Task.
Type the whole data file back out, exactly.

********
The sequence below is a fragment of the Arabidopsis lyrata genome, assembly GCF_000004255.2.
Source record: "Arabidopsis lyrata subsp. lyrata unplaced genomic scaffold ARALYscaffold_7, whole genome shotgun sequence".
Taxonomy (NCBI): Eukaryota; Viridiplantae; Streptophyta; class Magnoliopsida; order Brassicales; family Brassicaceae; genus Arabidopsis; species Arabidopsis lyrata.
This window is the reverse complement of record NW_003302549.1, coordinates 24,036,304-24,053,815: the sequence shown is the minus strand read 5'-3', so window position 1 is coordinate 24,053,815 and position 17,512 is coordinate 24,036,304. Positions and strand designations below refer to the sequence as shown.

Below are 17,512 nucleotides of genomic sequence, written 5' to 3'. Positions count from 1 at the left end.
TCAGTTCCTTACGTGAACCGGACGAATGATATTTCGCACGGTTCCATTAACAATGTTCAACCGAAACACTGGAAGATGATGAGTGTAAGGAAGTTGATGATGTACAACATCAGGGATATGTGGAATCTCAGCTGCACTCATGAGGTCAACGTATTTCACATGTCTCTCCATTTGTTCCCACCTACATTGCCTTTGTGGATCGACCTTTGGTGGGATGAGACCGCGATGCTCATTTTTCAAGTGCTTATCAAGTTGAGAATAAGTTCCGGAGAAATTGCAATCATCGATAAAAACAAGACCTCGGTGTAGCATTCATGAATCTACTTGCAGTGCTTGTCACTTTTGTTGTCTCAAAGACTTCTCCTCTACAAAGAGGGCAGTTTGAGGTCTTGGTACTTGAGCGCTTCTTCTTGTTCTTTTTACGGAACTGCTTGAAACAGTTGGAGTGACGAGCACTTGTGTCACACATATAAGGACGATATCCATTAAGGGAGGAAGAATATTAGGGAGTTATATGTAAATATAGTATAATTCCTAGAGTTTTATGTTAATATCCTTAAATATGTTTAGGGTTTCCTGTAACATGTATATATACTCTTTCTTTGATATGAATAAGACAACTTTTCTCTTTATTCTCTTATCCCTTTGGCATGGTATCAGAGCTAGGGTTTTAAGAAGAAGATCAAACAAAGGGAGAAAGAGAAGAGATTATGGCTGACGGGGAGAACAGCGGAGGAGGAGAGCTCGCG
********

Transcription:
The sequence below is a fragment of the Arabidopsis lyrata genome, assembly GCF_000004255.2.
Source record: "Arabidopsis lyrata subsp. lyrata unplaced genomic scaffold ARALYscaffold_7, whole genome shotgun sequence".
Taxonomy (NCBI): Eukaryota; Viridiplantae; Streptophyta; class Magnoliopsida; order Brassicales; family Brassicaceae; genus Arabidopsis; species Arabidopsis lyrata.
This window is the reverse complement of record NW_003302549.1, coordinates 24,036,304-24,053,815: the sequence shown is the minus strand read 5'-3', so window position 1 is coordinate 24,053,815 and position 17,512 is coordinate 24,036,304. Positions and strand designations below refer to the sequence as shown.

Below are 17,512 nucleotides of genomic sequence, written 5' to 3'. Positions count from 1 at the left end.
TCAGTTCCTTACGTGAACCGGACGAATGATATTTCGCACGGTTCCATTAACAATGTTCAACCGAAACACTGGAAGATGATGAGTGTAAGGAAGTTGATGATGTACAACATCAGGGATATGTGGAATCTCAGCTGCACTCATGAGGTCAACGTATTTCACATGTCTCTCCATTTGTTCCCACCTACATTGCCTTTGTGGATCGACCTTTGGTGGGATGAGACCGCGATGCTCATTTTTCAAGTGCTTATCAAGTTGAGAATAAGTTCCGGAGAAATTGCAATCATCGATAAAAACAAGACCTCGGTGTAGCATTCATGAATCTACTTGCAGTGCTTGTCACTTTTGTTGTCTCAAAGACTTCTCCTCTACAAAGAGGGCAGTTTGAGGTCTTGGTACTTGAGCGCTTCTTCTTGTTCTTTTTACGGAACTGCTTGAAACAGTTGGAGTGACGAGCACTTGTGTCACACATATAAGGACGATATCCATTAAGGGAGGAAGAATATTAGGGAGTTATATGTAAATATAGTATAATTCCTAGAGTTTTATGTTAATATCCTTAAATATGTTTAGGGTTTCCTGTAACATGTATATATACTCTTTCTTTGATATGAATAAGACAACTTTTCTCTTTATTCTCTTATCCCTTTGGCATGGTATCAGAGCTAGGGTTTTAAGAAGAAGATCAAACAAAGGGAGAAAGAGAAGAGATTATGGCTGACGGGGAGAACAGCGGAGGAGGAGAGCTCGCG